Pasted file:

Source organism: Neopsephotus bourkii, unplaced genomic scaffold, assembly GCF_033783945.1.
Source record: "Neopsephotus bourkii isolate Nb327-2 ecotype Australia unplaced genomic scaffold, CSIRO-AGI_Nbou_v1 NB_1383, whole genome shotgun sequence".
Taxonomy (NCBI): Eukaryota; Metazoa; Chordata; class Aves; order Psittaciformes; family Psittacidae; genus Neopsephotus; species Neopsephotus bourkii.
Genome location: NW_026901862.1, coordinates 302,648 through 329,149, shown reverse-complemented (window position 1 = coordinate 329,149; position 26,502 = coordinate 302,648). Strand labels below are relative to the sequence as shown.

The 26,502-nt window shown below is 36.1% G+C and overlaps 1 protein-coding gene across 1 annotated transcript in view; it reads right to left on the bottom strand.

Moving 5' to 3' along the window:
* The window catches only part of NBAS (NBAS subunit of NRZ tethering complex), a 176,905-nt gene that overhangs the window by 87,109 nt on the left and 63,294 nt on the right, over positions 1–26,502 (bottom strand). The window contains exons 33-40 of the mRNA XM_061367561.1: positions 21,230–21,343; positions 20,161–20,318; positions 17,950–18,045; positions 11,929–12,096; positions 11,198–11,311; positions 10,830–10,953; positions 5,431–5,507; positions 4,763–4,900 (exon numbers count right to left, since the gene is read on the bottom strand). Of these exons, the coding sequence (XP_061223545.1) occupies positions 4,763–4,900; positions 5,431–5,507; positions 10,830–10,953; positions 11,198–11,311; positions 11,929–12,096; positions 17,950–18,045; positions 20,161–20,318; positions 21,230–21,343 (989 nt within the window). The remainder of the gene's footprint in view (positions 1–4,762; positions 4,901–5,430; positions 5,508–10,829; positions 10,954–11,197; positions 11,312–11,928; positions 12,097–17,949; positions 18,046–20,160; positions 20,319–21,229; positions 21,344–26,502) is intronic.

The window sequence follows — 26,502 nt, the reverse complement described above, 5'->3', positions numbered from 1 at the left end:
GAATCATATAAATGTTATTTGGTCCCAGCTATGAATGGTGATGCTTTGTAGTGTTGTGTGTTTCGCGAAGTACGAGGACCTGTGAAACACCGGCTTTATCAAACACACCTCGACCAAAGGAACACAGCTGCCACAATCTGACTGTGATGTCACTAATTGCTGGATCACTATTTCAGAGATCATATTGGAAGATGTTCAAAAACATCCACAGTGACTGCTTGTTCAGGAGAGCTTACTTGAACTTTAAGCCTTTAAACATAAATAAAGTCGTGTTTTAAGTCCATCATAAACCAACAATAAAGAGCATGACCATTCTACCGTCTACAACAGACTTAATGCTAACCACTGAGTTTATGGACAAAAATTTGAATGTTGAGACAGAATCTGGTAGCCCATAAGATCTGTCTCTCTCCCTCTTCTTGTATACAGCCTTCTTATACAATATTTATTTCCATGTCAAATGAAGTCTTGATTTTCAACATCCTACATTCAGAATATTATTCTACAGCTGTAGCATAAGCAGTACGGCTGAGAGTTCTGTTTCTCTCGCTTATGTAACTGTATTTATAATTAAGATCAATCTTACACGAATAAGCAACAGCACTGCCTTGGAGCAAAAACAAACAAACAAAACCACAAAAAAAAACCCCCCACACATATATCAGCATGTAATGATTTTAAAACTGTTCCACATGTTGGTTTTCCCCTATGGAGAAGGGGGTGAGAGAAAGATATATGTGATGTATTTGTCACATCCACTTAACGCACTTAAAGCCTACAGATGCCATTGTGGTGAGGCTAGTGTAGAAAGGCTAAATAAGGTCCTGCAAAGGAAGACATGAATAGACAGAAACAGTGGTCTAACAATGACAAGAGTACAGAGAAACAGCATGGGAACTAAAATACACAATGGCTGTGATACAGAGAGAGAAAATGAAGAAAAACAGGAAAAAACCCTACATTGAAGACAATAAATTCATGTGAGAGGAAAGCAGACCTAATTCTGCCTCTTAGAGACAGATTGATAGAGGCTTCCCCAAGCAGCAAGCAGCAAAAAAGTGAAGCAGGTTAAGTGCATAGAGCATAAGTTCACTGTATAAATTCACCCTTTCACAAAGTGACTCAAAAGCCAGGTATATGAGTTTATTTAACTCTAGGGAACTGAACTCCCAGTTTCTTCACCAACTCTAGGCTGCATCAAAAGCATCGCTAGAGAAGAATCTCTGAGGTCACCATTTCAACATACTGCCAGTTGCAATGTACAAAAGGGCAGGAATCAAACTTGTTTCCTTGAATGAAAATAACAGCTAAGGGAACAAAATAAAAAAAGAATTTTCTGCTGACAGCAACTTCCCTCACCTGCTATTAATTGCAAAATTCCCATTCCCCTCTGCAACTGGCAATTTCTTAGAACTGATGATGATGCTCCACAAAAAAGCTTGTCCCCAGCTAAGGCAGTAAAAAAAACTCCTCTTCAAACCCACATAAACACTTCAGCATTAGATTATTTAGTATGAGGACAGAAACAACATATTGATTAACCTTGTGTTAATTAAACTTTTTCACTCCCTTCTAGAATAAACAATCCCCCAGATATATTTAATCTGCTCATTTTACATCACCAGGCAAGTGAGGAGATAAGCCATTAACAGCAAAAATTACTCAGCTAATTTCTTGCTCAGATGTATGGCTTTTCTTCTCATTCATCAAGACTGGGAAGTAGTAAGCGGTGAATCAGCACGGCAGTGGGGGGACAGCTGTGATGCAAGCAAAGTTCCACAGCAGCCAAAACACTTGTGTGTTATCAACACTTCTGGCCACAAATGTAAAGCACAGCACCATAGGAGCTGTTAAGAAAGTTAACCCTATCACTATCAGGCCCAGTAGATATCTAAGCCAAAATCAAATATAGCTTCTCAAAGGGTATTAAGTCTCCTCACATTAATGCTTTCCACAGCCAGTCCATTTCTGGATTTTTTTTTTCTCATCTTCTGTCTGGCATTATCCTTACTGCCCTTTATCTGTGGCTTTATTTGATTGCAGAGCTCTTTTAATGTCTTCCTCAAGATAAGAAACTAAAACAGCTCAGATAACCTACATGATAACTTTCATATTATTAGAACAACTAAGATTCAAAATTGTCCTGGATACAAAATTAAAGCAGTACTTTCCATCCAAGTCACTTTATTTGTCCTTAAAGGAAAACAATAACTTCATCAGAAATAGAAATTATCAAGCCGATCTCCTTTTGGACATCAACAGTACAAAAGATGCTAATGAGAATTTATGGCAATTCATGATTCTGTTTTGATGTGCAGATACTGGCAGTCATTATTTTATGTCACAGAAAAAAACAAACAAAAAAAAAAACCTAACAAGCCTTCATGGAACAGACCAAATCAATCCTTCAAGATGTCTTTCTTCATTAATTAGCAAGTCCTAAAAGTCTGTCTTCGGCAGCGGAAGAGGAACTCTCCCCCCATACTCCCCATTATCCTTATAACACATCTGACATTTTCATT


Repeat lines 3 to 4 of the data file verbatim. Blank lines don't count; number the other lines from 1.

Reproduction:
Taxonomy (NCBI): Eukaryota; Metazoa; Chordata; class Aves; order Psittaciformes; family Psittacidae; genus Neopsephotus; species Neopsephotus bourkii.
Genome location: NW_026901862.1, coordinates 302,648 through 329,149, shown reverse-complemented (window position 1 = coordinate 329,149; position 26,502 = coordinate 302,648). Strand labels below are relative to the sequence as shown.